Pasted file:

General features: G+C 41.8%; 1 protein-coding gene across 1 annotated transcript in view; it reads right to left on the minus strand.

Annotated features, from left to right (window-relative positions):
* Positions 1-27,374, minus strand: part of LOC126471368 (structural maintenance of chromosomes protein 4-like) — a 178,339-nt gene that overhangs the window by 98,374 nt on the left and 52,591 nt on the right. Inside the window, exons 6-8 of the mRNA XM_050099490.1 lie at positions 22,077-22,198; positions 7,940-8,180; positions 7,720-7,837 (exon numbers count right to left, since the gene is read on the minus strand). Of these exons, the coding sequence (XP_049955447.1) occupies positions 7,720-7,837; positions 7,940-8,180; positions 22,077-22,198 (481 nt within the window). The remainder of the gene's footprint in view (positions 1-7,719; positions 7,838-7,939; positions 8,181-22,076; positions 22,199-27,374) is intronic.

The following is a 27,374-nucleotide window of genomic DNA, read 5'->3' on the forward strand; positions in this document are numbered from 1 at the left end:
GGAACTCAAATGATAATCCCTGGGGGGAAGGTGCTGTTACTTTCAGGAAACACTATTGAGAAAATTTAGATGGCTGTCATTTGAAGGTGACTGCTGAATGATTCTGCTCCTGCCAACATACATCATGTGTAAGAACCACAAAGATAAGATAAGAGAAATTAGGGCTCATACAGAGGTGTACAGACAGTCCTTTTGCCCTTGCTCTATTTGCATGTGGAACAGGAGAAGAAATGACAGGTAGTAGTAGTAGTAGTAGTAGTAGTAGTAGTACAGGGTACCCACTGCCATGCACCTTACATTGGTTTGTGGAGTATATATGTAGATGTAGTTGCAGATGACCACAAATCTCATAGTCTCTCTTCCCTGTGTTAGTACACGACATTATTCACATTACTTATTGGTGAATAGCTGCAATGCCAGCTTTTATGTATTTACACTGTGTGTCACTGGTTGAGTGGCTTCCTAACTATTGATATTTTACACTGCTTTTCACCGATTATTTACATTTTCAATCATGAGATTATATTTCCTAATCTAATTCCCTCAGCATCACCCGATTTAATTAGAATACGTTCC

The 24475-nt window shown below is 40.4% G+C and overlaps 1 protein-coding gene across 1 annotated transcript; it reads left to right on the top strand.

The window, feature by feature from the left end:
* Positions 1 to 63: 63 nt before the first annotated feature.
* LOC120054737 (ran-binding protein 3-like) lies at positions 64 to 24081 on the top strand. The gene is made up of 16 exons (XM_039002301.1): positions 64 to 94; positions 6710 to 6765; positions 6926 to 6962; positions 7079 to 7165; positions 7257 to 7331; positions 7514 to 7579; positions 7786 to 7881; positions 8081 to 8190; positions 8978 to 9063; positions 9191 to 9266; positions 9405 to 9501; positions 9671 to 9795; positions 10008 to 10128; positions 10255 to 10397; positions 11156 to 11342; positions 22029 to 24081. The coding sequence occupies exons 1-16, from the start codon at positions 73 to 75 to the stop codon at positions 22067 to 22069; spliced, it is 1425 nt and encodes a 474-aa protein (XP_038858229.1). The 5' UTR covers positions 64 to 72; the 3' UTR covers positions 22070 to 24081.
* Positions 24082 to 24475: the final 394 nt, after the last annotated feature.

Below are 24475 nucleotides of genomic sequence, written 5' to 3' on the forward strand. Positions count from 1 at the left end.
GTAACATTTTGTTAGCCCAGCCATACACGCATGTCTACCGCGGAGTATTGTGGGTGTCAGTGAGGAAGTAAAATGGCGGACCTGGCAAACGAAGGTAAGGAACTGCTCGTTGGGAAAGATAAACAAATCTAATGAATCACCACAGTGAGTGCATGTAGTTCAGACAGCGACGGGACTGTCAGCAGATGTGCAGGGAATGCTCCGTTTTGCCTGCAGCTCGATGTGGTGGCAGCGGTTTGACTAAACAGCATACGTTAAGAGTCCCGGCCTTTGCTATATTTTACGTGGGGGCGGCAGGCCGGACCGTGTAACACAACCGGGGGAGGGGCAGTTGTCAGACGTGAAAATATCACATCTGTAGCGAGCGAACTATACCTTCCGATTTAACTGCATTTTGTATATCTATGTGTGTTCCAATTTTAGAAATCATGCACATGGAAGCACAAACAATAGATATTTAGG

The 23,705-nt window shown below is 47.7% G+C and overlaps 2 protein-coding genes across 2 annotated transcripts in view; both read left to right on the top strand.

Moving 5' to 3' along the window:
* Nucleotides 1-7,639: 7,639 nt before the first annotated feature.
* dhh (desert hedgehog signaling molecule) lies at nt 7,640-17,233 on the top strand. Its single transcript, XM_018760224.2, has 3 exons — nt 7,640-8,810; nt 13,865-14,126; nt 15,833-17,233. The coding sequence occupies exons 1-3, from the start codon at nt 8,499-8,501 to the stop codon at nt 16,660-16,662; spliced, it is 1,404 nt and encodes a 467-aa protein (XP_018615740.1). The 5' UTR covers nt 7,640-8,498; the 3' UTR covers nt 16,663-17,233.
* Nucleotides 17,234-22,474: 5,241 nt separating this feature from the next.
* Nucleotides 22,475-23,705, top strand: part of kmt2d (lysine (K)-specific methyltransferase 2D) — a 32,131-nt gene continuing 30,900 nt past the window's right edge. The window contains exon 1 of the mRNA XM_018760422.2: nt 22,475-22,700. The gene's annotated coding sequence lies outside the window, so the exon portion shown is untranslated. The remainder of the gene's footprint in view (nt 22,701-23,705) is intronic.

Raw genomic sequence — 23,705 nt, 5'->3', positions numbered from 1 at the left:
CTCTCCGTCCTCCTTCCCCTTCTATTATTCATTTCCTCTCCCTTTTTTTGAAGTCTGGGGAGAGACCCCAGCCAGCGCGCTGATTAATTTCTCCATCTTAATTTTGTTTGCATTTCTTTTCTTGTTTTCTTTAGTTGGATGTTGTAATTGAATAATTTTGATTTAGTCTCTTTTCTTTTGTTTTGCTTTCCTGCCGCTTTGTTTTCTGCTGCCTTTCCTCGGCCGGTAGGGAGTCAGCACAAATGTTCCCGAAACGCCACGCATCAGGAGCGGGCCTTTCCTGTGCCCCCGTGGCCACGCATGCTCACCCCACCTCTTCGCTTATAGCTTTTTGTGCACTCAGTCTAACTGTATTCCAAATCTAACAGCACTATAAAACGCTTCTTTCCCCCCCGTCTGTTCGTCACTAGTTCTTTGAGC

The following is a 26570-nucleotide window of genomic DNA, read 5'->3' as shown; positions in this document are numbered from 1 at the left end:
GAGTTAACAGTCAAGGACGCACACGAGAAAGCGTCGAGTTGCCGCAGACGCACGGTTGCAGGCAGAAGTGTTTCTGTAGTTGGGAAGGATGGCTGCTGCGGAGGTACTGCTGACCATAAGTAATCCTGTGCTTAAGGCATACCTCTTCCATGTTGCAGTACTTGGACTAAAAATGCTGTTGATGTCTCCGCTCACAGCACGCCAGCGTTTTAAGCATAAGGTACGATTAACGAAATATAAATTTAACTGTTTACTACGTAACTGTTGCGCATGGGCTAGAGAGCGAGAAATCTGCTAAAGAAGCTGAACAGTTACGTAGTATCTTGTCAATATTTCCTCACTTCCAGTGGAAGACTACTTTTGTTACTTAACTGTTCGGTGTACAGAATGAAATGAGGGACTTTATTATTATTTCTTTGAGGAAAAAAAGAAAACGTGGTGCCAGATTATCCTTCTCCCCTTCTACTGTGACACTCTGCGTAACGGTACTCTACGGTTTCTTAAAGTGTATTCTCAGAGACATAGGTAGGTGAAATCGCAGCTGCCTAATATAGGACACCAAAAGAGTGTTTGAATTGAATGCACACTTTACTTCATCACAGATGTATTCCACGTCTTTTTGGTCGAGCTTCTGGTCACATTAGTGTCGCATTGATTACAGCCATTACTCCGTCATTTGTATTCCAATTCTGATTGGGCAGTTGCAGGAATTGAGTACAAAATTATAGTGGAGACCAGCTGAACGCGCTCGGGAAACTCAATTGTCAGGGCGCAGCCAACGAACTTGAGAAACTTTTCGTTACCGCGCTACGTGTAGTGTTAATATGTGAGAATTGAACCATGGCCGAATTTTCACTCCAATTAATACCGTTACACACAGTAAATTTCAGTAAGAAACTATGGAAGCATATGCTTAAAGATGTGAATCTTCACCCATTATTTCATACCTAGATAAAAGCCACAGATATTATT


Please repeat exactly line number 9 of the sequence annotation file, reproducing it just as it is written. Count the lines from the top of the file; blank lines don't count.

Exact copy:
* LOC120054737 (ran-binding protein 3-like) lies at positions 64 to 24081 on the top strand. The gene is made up of 16 exons (XM_039002301.1): positions 64 to 94; positions 6710 to 6765; positions 6926 to 6962; positions 7079 to 7165; positions 7257 to 7331; positions 7514 to 7579; positions 7786 to 7881; positions 8081 to 8190; positions 8978 to 9063; positions 9191 to 9266; positions 9405 to 9501; positions 9671 to 9795; positions 10008 to 10128; positions 10255 to 10397; positions 11156 to 11342; positions 22029 to 24081. The coding sequence occupies exons 1-16, from the start codon at positions 73 to 75 to the stop codon at positions 22067 to 22069; spliced, it is 1425 nt and encodes a 474-aa protein (XP_038858229.1). The 5' UTR covers positions 64 to 72; the 3' UTR covers positions 22070 to 24081.